Over the last decade, Indonesian democracy has greatly expanded and matured to empower regular Indonesians to cast their votes and choose their own leaders. After 2004, with the introduction of greater regional autonomy, Indonesians have enjoyed direct elections on a district (kabupaten) level.
General perceptions on district level government in Indonesia range from being non-transparent, nepotistic, and a significant obstacle to investment and the economic goals of the national government.
However, upon closer study, each district’s success is largely dependent on its district executive (bupati), especially those who have been elected directly. Because of the nature of the constituency of districts, many personal factors such as wealth, reputation, and professional background weigh significantly more.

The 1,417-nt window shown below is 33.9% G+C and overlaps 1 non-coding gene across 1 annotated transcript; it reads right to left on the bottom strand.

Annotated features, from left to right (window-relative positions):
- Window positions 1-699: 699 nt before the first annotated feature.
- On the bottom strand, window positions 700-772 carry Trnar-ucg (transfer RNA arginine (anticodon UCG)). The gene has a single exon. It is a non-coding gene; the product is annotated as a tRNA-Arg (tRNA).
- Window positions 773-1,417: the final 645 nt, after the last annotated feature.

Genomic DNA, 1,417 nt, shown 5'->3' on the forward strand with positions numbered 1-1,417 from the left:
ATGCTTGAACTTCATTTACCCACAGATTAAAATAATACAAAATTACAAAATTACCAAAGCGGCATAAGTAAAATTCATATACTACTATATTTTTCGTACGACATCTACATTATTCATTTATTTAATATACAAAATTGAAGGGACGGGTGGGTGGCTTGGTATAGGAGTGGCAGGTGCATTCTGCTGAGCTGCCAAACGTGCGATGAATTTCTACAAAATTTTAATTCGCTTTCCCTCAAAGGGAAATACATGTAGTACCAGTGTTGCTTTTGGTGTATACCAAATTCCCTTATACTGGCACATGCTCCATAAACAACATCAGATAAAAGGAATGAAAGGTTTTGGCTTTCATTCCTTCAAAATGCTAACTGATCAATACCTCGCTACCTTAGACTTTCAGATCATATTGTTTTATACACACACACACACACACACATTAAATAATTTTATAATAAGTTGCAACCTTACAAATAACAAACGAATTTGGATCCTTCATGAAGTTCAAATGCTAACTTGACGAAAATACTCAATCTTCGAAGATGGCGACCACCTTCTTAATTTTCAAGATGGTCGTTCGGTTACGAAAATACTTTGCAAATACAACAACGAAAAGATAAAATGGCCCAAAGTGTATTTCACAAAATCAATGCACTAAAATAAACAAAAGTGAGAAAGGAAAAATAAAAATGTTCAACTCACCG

Since the introduction of direct elections, a number of districts throughout Indonesia have improved their economies as district executives promote more attractive business environments for investment.
On July 12, 2012, USINDO hosted an Open Forum with Prof. Alasdair Bowie of George Washington University and Prof. Indria Samego of LIPI (Lembaga Ilmu Pengetahuan Indonesia, or the Indonesian Institute of Sciences) to discuss Prof. Bowie’s recent research of district governments in Indonesia, economic opportunities in such regions, and the effects of district elections during the last decade towards business interests.